Tenant Mix Analysis is a Recipe for Success

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In commercial and retail property today, the tenant mix analysis process is a recipe for success in property performance.  It allows you to improve occupancy and income.  From a landlords perspective that is a good thing.

The mix analysis should be done by the property owner and or the property manager each year and the results or decisions should be formulated into the property business plan.  On a quarterly basis the business plan for the asset should be checked and updated as required.  Given that the trends of the market are always changing, the plan will require similar adjustment.

So the tenant mix decisions allow you to take action with vacancies, new tenants, existing tenants, and rent reviews.  Setting standards in this way makes the property performance a lot clearer for monitoring.

Let’s say you have a number of tenants in occupancy in a retail property.  I will use ‘retail property’ as an example due to the high level of customer, tenant, and landlord interaction.  Here are some things that you can merge into your tenancy review and decision process:

  1. Lease documentation should be checked for critical dates and current terms and conditions that will have an impact on income or occupancy.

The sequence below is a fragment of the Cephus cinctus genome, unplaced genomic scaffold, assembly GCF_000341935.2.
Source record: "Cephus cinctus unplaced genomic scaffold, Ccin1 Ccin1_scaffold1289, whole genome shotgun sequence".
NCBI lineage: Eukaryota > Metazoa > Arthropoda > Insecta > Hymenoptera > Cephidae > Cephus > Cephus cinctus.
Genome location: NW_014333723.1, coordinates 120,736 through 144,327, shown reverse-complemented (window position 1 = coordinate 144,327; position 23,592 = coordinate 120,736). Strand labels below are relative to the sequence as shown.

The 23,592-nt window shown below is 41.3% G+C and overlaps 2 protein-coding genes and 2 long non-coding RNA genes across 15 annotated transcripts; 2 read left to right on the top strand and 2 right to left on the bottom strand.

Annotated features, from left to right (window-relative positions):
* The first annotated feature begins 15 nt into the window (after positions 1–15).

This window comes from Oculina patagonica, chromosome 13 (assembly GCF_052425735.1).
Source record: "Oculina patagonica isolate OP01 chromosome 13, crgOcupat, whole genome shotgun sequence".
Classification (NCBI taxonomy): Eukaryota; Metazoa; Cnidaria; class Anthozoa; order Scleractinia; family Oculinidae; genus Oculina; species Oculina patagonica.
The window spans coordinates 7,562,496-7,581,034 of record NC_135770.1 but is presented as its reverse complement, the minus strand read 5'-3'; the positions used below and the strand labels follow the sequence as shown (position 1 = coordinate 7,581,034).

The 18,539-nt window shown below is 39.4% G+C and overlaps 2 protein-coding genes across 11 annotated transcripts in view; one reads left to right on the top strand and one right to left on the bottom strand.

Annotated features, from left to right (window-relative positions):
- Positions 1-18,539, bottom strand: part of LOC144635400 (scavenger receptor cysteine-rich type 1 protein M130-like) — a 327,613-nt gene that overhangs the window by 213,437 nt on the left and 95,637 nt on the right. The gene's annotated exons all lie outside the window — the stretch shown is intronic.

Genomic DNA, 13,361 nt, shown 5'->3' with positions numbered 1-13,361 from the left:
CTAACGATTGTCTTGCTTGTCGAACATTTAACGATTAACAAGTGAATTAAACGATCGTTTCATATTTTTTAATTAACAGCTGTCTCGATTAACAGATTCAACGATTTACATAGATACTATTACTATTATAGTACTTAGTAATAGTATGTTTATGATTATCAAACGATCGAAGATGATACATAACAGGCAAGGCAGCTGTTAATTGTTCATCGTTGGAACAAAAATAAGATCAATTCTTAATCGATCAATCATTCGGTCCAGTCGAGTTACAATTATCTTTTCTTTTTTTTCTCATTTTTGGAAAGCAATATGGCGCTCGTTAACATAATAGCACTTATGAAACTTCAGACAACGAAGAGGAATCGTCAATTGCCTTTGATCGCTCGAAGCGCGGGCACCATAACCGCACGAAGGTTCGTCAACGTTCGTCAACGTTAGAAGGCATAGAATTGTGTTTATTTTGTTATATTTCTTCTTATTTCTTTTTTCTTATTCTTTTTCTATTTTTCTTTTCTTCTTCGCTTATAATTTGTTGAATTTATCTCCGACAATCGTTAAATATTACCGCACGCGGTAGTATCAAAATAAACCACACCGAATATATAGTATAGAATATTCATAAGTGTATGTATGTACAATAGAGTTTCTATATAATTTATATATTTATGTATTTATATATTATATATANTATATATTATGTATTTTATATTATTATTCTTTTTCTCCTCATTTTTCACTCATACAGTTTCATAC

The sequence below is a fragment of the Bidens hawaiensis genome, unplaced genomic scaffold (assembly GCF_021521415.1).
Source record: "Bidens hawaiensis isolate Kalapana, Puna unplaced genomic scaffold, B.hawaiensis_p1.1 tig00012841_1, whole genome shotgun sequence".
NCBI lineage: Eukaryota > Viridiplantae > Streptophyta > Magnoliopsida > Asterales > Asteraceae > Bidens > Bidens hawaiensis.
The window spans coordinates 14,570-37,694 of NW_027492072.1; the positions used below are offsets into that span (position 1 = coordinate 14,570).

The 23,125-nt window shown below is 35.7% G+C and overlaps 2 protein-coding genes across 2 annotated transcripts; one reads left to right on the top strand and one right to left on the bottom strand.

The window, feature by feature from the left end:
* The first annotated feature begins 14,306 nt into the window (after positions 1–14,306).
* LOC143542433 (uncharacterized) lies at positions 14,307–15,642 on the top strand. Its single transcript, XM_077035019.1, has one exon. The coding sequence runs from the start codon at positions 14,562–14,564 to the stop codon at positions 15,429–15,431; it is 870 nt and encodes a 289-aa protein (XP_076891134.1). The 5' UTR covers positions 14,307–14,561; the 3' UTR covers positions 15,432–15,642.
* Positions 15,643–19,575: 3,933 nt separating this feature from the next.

2. Check the tenancy schedule to ensure that it matches the lease and tenant profiles.  It is remarkable just how many errors occur in a tenancy schedule.  In all cases go back to the original lease or licence document to check property facts and information.
  3. Look for 3rd Income opportunities.  They will come from ‘supplementary’ occupancy situations such as licences, casual rents, signage, expansion, and contraction.
  4. Tenant movement requirements will vary throughout the year.  Understand the pressures that your tenants are experiencing in occupation.  Don’t let them move to another property to solve their ‘pressure’ problem.
  5. Clustering is a factor of balance.  What you are doing here is considering the matching and placement of tenants in a group, and thereby improving income for the landlord.  If you can create more sales for a tenant group, the market rental strengthens.
  6. Customer service and access in and around tenants should be direct and comfortable.  In a retail property this is very important.  You want the customers to come back to shop and purchase goods or services.  Convenience and car parking will also be key factors of consideration for your shoppers.
  7. Look at market rentals around the property.  How do they compare across locations and tenant types?  How do they compare with your competing properties?  Are those rentals growing or static?
  8. Key locations in the property will produce better sales.  On that basis tenant placement with due regard to the specialty tenants and the anchor tenants will be very important.

So you can do a lot with a good tenant mix analysis and property performance plan.  Understand your property and the trends of the market today.  Take the required steps in tenant lease negotiation and placement.

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